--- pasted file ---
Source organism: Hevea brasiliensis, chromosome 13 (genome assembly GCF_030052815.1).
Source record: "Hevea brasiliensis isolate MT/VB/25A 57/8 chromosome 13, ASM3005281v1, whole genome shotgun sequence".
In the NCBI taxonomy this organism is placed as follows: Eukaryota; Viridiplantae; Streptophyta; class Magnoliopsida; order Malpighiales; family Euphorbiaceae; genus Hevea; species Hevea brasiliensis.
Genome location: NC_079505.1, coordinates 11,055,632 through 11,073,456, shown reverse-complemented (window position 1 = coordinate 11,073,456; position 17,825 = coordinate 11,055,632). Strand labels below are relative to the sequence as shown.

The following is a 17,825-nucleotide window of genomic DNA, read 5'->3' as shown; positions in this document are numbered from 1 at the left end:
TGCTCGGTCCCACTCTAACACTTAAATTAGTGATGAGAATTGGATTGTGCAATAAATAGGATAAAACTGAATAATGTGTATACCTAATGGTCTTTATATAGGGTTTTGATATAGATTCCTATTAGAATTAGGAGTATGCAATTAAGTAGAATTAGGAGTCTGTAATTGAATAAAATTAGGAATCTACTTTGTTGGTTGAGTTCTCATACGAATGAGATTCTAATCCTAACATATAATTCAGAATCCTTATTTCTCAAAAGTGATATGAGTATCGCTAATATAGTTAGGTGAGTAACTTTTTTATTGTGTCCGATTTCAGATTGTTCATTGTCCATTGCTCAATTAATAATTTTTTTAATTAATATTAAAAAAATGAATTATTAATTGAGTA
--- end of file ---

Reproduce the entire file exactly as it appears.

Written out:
Source organism: Hevea brasiliensis, chromosome 13 (genome assembly GCF_030052815.1).
Source record: "Hevea brasiliensis isolate MT/VB/25A 57/8 chromosome 13, ASM3005281v1, whole genome shotgun sequence".
In the NCBI taxonomy this organism is placed as follows: Eukaryota; Viridiplantae; Streptophyta; class Magnoliopsida; order Malpighiales; family Euphorbiaceae; genus Hevea; species Hevea brasiliensis.
Genome location: NC_079505.1, coordinates 11,055,632 through 11,073,456, shown reverse-complemented (window position 1 = coordinate 11,073,456; position 17,825 = coordinate 11,055,632). Strand labels below are relative to the sequence as shown.

The following is a 17,825-nucleotide window of genomic DNA, read 5'->3' as shown; positions in this document are numbered from 1 at the left end:
TGCTCGGTCCCACTCTAACACTTAAATTAGTGATGAGAATTGGATTGTGCAATAAATAGGATAAAACTGAATAATGTGTATACCTAATGGTCTTTATATAGGGTTTTGATATAGATTCCTATTAGAATTAGGAGTATGCAATTAAGTAGAATTAGGAGTCTGTAATTGAATAAAATTAGGAATCTACTTTGTTGGTTGAGTTCTCATACGAATGAGATTCTAATCCTAACATATAATTCAGAATCCTTATTTCTCAAAAGTGATATGAGTATCGCTAATATAGTTAGGTGAGTAACTTTTTTATTGTGTCCGATTTCAGATTGTTCATTGTCCATTGCTCAATTAATAATTTTTTTAATTAATATTAAAAAAATGAATTATTAATTGAGTA